ETFs duplicate an index, say the S&P 500; stocks in the index are in the fund. There is no turnover—no buying and selling—the fund is passive (not actively managed), and the expense ratios (fees) are low.

Mutual funds. Some mutual funds are passive index funds with low expense ratios. Others, which have higher expense ratios, are actively managed by a fund manager who continuously changes the mix of companies in an effort to achieve higher returns. Over the long term, due to higher expense ratios, many actively managed mutual funds realize lower returns than passive index funds.

Remember the Einstein quote last month? “Compounding interest is the 8th wonder of the universe. He who understands it, earns it; he who doesn’t, pays it.” Paying a higher expense ratio than necessary is an example of “he who doesn’t, pays it.” A $10,000 investment with a 10% annual return over 20 years with an expense ratio of 0.50% accrues to $61,159; with an expense ratio of 2.0%, it accrues to $49,157. Expense ratios for mutual funds range from 0.50% to 2.0%, while those for ETFs range from 0.05% to 1.00%. The Vanguard S&P 500 ETF has one of the lowest expense ratios, at 0.04% or 40 cents per $1,000 invested.

Dollar cost averaging. Warren Buffett, one of the most successful investors in the world, has said that an index fund, because of its low expense and simplicity, is the most sensible investment for most folks. “By periodically investing in an index fund, the know-nothing investor can actually outperform most investment professionals,” Buffet says. He recommends investing what you can afford, in a timely manner, over a long time horizon—a method know as “dollar cost averaging.”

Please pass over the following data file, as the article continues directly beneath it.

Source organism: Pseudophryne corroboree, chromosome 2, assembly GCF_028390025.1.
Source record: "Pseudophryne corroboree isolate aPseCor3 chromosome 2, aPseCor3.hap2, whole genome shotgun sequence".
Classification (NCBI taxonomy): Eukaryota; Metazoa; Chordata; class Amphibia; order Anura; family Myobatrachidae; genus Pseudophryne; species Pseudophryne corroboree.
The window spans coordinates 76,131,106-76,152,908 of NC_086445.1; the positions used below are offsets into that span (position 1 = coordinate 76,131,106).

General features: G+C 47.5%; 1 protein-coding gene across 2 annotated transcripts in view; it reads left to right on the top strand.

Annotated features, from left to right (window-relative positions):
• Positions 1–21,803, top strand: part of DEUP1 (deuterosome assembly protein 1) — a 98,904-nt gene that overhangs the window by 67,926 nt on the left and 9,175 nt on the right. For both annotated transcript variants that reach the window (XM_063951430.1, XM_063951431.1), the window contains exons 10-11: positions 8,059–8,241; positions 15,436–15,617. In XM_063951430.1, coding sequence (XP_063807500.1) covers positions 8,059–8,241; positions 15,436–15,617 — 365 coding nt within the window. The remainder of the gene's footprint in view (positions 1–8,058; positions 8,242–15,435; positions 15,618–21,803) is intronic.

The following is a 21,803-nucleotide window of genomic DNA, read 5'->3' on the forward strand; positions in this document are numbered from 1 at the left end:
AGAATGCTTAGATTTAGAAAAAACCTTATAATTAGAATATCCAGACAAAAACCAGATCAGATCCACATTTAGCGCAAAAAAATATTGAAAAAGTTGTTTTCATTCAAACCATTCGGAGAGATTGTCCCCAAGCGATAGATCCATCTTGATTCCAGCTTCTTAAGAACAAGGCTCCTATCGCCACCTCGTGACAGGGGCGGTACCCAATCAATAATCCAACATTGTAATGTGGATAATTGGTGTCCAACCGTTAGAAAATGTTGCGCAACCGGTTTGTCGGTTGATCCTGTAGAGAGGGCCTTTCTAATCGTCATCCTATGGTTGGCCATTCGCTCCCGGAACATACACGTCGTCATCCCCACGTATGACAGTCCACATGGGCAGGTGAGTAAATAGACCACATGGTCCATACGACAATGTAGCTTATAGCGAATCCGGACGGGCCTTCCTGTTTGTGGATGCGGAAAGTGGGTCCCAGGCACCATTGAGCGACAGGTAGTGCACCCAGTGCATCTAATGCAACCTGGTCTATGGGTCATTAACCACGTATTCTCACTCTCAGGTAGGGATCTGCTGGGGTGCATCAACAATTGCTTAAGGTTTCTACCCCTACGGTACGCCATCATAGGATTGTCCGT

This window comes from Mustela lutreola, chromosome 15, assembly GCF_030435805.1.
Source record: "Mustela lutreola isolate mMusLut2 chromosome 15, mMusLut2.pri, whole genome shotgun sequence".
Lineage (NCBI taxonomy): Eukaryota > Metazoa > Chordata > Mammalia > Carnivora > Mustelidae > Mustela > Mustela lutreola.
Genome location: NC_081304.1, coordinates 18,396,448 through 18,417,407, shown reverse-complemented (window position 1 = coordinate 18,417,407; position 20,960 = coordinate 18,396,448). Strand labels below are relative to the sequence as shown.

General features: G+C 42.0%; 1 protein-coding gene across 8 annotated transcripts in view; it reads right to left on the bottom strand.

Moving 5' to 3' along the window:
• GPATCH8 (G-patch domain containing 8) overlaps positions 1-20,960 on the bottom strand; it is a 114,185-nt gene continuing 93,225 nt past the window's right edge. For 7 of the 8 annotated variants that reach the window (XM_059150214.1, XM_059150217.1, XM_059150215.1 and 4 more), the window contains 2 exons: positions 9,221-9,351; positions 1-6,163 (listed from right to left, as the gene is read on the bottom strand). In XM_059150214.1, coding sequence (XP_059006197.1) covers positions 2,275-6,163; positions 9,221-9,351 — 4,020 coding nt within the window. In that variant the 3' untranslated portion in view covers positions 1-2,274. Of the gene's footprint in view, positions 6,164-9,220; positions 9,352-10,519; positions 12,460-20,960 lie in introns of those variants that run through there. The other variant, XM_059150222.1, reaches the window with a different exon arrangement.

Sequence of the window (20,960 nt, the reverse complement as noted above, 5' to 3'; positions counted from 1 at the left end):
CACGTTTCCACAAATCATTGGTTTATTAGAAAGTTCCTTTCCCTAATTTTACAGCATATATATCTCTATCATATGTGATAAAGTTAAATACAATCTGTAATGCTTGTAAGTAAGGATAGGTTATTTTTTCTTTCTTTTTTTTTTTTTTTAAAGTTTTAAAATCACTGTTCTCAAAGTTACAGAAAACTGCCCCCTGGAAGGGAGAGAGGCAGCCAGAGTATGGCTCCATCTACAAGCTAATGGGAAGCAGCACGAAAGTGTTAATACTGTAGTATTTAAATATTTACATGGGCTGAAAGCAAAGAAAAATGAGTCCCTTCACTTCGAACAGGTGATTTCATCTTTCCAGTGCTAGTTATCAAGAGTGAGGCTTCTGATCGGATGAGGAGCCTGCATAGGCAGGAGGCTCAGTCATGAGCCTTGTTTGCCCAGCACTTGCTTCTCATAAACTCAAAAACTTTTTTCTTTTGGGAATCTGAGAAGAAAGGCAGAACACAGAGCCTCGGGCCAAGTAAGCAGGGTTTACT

With dollar cost averaging, there will be periods when your index fund is buying stocks at their highs, and other times at their lows. You must be disciplined enough to make your IRA contribution on a regular basis, through thick and thin. The stock market is a roller coaster ride. Rather than becoming anxious when the market drops 20% to 30%, delight in the fact that you are able to buy stocks at a discount. Who doesn’t enjoy buying a new tool at a 20% discount? Buffett has said that investors should be fearful when others are greedy, and greedy when others are fearful. So, when the market is down big, in correcting mode, and investors are fearful, you might want to consider increasing your contribution, buying more for less.

Don’t Wait

Open your IRA now. Is the stock market high as I write this? Yes, it’s high on low interest rates, government stimulus, vaccinations, and hopes for a back-to-normal economy. Will it correct sometime in the future, maybe this year? Absolutely. Is that a reason to delay? No. Make your contribution on a regular basis, as if it is a household expense. Write a check for retirement when you pay the utility bill. Better yet, have your checking account debited automatically. You are dollar cost averaging, flattening the roller coaster, making any correction a bit less painful and a bit more rewarding. Time is on your side.

Our goal as regular folks navigating the financial landscape is to keep it simple. Open a regular IRA, traditional or Roth. Open it at a reputable financial institution with numerous offices, an on-line presence, and no IRA account management fees. Purchase an exchange traded S&P 500 index fund, and sit back and enjoy the ride. (Cue up Pink Floyd: "Money. It’s a gas. Grab that cash with both hands and make a stash. …”)